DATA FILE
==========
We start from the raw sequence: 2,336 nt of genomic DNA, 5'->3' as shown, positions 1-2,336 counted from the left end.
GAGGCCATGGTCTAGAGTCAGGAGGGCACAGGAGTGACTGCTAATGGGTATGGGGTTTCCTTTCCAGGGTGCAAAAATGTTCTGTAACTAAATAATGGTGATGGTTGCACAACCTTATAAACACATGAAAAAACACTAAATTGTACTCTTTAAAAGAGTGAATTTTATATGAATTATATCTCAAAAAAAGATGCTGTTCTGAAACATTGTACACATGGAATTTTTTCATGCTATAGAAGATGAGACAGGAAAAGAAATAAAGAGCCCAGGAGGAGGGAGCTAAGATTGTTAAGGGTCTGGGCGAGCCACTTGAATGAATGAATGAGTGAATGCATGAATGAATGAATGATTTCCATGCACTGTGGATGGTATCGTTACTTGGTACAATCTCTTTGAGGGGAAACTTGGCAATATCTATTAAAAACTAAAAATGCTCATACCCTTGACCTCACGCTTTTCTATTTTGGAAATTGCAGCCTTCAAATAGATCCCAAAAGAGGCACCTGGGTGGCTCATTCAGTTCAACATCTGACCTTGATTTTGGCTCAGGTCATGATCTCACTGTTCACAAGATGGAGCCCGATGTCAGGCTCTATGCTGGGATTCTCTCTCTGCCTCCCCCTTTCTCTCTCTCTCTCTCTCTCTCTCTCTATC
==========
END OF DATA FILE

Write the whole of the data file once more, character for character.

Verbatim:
We start from the raw sequence: 2,336 nt of genomic DNA, 5'->3' as shown, positions 1-2,336 counted from the left end.
GAGGCCATGGTCTAGAGTCAGGAGGGCACAGGAGTGACTGCTAATGGGTATGGGGTTTCCTTTCCAGGGTGCAAAAATGTTCTGTAACTAAATAATGGTGATGGTTGCACAACCTTATAAACACATGAAAAAACACTAAATTGTACTCTTTAAAAGAGTGAATTTTATATGAATTATATCTCAAAAAAAGATGCTGTTCTGAAACATTGTACACATGGAATTTTTTCATGCTATAGAAGATGAGACAGGAAAAGAAATAAAGAGCCCAGGAGGAGGGAGCTAAGATTGTTAAGGGTCTGGGCGAGCCACTTGAATGAATGAATGAGTGAATGCATGAATGAATGAATGATTTCCATGCACTGTGGATGGTATCGTTACTTGGTACAATCTCTTTGAGGGGAAACTTGGCAATATCTATTAAAAACTAAAAATGCTCATACCCTTGACCTCACGCTTTTCTATTTTGGAAATTGCAGCCTTCAAATAGATCCCAAAAGAGGCACCTGGGTGGCTCATTCAGTTCAACATCTGACCTTGATTTTGGCTCAGGTCATGATCTCACTGTTCACAAGATGGAGCCCGATGTCAGGCTCTATGCTGGGATTCTCTCTCTGCCTCCCCCTTTCTCTCTCTCTCTCTCTCTCTCTCTCTATC